The stories tend to unfold in an associative way, as characters chase their thoughts down unexpected paths. Reality is displaced, perhaps because it’s too hard for the characters to look at it straight on. For example, the girl in “Do You Know Jussi,” after a confusing (offstage) sexual encounter, wanders down hallways of memory and imagination where she’s making up characters and inhabiting their lives in specific detail. Is it important for you to feel surprise at what happens in a story?

Oh, I love to be surprised by my own stories. I often go “OOOH,” when writing. In “Do You Know Jussi” I think that the girl has just lost her virginity. Instead of having her say that she feels ambivalence toward becoming a sexual being, we just follow her stream of consciousness. Fact is that our inner thoughts don’t follow realistic patterns. Our inner thoughts are quite often associative. They run down different paths — some into the future, but most often they run backwards into the past.

The girl in “Do You Know Jussi” remembers her childhood fear of growing up and becoming someone’s woman. She remembers how estranged she felt considering the relationship to an imaginary man. I think most girls feel ambivalence like that growing up. We are taught that we should get married and be mothers and that it’s going to be so wonderful. We’re not told that there’s an aspect of loss of self in the process, but we sense it and it haunts us. That is what I think “Do You Know Jussi” is about. But what do I know.

The stories are packed with so much emotion in so few pages. They feel like their very construction was violent. They express whole lives, and sometimes ways of life, though fragmentation — a tremendous compression of splintered parts. Did these stories come from a turbulent place?

Oh, wow, I don’t know. I love when a character, and that is in my case most often a voice, starts telling a fragment of something and then withdraws. Like a face emerging from the mist, telling something seemingly out of context but filled with content, memory, insight, meaning, narration, and then withdraws into the mist again. The enigma and power of that is lovely to work with, I think.

I did write this collection after traveling a lot and meeting a lot of people. Some of these stories stem from conversations and experiences I had during those years, but this is not autobiographical material.

Misogyny is a frequent element in the stories, practically a part of the characters’ bloodstream. The stories are filled with abandoned lovers, battered women, cheated-on mothers, slutty grandmas, women who “talk big,” and women who hate other women. But there is no great enlightenment on the horizon. What leads you to handle this material in such a matter-of-fact, the-way-it-is way?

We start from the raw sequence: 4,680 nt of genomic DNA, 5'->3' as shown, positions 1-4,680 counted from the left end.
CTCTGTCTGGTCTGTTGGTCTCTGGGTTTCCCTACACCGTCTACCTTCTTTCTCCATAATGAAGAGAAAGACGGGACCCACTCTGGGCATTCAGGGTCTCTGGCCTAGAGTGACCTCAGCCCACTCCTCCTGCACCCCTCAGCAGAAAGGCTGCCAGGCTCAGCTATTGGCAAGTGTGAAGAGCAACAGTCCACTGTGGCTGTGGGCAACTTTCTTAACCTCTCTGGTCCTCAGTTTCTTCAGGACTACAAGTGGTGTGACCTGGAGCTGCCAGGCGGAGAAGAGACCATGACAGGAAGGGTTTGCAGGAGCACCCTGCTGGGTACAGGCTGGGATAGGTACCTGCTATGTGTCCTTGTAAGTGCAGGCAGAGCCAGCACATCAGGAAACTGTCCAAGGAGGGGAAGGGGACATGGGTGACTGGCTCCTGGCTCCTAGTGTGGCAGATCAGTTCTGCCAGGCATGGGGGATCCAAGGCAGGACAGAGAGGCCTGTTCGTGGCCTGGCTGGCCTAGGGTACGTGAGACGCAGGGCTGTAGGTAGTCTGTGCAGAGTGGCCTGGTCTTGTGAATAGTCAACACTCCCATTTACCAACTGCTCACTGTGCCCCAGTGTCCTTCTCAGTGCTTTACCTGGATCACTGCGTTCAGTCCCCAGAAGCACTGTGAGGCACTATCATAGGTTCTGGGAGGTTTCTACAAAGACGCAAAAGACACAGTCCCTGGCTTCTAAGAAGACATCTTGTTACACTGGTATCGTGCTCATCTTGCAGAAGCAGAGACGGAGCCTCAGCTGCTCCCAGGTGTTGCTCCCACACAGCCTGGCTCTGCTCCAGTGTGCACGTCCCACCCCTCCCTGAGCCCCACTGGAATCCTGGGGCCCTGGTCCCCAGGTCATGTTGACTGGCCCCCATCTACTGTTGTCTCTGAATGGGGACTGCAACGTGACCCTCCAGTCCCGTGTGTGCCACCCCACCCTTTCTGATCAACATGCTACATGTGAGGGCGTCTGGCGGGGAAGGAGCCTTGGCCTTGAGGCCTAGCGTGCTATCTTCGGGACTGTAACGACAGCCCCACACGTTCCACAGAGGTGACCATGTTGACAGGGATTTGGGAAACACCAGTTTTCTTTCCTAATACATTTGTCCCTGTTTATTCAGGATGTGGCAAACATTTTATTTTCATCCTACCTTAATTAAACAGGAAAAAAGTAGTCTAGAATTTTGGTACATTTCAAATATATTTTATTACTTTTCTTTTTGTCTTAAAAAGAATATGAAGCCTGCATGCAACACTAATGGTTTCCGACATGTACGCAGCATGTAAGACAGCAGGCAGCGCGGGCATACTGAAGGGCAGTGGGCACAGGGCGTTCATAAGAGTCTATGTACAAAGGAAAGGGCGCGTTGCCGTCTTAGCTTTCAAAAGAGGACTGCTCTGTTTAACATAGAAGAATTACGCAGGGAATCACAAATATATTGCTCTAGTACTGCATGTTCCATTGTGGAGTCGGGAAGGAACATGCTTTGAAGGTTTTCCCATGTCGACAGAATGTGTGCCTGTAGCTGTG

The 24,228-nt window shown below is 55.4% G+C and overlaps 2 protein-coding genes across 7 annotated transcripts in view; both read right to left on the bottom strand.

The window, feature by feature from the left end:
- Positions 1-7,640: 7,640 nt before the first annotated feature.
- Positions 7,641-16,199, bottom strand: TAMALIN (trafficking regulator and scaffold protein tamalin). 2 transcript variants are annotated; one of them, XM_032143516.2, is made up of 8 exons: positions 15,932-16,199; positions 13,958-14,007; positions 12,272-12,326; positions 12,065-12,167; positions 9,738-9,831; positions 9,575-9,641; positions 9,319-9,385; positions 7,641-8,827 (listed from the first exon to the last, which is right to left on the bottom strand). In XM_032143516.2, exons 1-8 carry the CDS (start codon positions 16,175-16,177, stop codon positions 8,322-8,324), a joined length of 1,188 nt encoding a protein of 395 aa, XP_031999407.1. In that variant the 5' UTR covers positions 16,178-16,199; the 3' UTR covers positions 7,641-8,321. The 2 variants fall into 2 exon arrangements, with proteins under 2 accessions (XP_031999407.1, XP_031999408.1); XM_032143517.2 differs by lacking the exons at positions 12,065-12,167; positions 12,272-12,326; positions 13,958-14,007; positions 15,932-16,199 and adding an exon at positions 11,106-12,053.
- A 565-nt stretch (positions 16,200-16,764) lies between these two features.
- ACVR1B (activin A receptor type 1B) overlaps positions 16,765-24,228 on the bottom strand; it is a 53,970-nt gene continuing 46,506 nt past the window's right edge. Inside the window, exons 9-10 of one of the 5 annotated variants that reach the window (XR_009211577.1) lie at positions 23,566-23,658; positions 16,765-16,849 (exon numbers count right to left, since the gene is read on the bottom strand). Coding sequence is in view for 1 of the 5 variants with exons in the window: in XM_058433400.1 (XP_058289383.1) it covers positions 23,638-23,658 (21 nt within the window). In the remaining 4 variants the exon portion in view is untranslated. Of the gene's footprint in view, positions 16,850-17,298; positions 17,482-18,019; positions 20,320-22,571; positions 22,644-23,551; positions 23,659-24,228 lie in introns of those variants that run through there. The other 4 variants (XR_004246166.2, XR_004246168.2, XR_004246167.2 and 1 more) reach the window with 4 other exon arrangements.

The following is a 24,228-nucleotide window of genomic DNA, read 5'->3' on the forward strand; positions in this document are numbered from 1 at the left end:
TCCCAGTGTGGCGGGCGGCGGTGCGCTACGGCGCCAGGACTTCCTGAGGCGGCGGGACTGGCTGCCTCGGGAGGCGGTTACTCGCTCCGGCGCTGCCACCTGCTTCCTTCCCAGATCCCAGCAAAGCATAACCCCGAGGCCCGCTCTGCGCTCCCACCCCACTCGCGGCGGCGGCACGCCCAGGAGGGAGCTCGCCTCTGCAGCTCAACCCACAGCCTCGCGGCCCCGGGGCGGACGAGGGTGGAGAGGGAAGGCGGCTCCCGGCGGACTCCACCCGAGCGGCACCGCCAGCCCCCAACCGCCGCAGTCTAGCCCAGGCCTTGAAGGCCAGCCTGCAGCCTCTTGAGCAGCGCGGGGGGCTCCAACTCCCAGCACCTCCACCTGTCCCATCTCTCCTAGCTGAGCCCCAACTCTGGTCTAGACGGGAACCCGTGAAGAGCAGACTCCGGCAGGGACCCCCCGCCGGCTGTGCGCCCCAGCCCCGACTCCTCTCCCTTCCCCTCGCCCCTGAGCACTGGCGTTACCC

Wow, big question. There is a lot of misogyny in the world. There is TOO much misogyny in the world. If it pours out of these stories it’s because I see it everywhere. I have also felt it in my own life and I hate it. But women are not necessarily saints. One way of keeping women down is to assume that we’re not human beings. But we are human beings and human beings are complex beings. And we are — all of us — responsible for the bad things we do. Also I really don’t like literature that preaches. I don’t want to give people any lectures on stuff, so I treat things in a deadpan way, I think. People can do with it what they want.

Although there’s plenty of darkness in the collection, the stories never dip into bathos. Humor runs alongside cruelty in every piece. The down-and-outers in “Hair Salon” who make fun of a fat lady who’s overly attached to her drugged-up dog remind me of characters out of Denis Johnson’s Jesus’ Son or early Raymond Carver — but a lot funnier. Has this sort of humor always been part of your writing?

I never plan out my stories. I never treat stories as manipulations of a potential reader. The fun stuff just happens the same way the dark stuff happens; because I think it’s enjoyable to write about. I love reading literature that balances itself between dark and light. Maybe I trained myself reading literature like that? In Denmark we have a saying that goes: “Sorrow and joy walk hand in hand,” and I think that is true. If you can’t feel one, you can’t feel the other, and that makes your life pretty sad.

I’ve heard that you wrote these stories when you were living in a seaside cottage. They do seem to resemble sketches in a naturalist’s notebook — brief, vivid portraits. Do you find inspiration in other fields or artistic forms?

I wrote seven of these stories living in a seaside cottage. In two weeks! It was fun! I don’t see them as sketches as much as “songs” — they are emerging voices from the mist, or in this case perhaps from the dunes! I used to draw and paint a lot growing up. My mom is a painter. And when I was younger I played the guitar and sang a lot. I wanted to be the new Rickie Lee Jones, but alas I didn’t look cute with a hat on. To be frank I don’t have a head for hats at all, so I gave up the dream of being a singer-songwriter. I still sing a lot in private, though, tra-la-laaaah!

Speaking of, I spotted your Karate Chop playlist over at Largehearted Boy. You listened to a lot of Joanna Newsom while writing the stories. I know you don’t like to talk about the next thing you’re writing, but maybe you can divulge what you’re listening to?

I’m listening to a lot of Joni Mitchell and I’m listening to a lot of classical music: Arvo Pärt, Mozart, Brahms, Bach — that old lot. I love choir works. The bigger, the better. And chamber music. And Joni Mitchell. You can never get too much Joni Mitchell.

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Marian Ryan is a writer and editor based in Berlin.